Glee For The Democrats In Congress

For a while, the political world made gravy over the low congressional approving ratings. Republicans have argued that the Democrats controlling Congress will pay a price for the relative inability of the New Direction congress to pass legislation (which, of course, the Democrats chalk up to Republican obstructionism.)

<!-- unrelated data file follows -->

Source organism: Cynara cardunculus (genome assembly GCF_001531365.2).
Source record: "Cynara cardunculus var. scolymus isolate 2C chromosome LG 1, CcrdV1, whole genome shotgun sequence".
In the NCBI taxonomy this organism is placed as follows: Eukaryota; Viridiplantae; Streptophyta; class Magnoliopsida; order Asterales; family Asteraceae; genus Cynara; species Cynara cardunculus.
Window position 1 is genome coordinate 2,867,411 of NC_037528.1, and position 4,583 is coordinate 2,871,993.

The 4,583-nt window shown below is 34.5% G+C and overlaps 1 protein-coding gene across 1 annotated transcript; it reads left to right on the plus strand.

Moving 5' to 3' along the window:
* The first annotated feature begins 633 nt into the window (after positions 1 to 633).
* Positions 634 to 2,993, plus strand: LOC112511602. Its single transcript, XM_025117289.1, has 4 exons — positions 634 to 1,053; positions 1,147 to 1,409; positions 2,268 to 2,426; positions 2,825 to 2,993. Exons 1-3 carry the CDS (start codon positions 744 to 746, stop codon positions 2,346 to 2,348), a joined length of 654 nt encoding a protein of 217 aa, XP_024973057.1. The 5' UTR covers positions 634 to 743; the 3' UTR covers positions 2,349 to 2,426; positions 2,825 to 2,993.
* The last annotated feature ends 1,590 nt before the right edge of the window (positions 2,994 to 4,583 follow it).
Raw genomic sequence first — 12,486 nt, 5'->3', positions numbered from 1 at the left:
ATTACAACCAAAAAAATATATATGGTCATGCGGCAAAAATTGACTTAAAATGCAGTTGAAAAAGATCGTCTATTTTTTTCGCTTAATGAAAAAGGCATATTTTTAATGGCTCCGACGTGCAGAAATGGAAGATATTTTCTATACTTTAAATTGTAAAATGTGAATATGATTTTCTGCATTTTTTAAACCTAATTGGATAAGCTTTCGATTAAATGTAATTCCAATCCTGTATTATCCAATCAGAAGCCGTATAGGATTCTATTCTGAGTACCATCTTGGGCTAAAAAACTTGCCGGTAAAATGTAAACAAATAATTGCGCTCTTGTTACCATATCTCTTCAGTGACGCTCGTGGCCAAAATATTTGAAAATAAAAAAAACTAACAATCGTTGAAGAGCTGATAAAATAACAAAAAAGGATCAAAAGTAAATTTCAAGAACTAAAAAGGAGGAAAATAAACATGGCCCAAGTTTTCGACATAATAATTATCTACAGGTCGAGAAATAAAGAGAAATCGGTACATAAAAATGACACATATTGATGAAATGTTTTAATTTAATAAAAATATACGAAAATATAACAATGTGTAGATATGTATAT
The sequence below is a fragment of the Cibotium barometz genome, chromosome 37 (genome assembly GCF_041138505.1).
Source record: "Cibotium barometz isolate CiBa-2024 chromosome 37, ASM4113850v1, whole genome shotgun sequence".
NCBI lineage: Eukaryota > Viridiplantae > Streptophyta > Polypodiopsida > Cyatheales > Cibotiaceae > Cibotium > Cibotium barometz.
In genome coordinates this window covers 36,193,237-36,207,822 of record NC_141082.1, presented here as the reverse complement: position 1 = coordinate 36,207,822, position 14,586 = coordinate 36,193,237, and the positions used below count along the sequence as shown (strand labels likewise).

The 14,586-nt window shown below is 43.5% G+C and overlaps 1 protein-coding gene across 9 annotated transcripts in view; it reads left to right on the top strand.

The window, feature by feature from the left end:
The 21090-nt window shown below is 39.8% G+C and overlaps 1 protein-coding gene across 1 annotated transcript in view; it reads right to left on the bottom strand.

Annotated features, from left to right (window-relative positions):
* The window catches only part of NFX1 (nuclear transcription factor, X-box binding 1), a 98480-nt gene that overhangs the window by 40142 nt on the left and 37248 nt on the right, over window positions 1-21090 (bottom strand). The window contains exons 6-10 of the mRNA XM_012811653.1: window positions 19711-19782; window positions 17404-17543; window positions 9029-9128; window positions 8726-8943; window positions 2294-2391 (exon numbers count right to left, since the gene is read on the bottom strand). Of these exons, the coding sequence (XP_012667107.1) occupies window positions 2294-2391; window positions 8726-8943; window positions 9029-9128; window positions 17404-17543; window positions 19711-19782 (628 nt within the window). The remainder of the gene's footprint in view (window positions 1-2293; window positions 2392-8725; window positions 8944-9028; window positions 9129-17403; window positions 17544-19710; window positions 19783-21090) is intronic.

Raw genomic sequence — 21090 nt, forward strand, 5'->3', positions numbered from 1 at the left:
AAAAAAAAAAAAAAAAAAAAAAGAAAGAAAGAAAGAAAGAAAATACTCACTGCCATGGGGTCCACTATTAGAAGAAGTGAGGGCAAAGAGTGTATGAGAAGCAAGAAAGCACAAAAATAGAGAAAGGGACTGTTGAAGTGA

A sheaf of polls suggest* that the low approval ratings are not hurting Democratic congressional candidates. The generic ballot averages 15 points, precisely where it was in October of 2006. In some of the special elections for House seats, Democratic turnout is way up and Republican turnout is way down. The stability of the 15 point margin is also significant. The Republicans had a massive election win in 1994. Two years later that intensity had largely dissipated, and Clinton was re-elected and the change in Congressional seats was relatively minor. All the indicators so far (and again, it’s early) suggest that 2006 was not 1994, and Democrats in a position to hold their own and gain seats. Which means, of course, that the next president, Democrat or Republican, had better prepare for at least two years of a Democratic congress.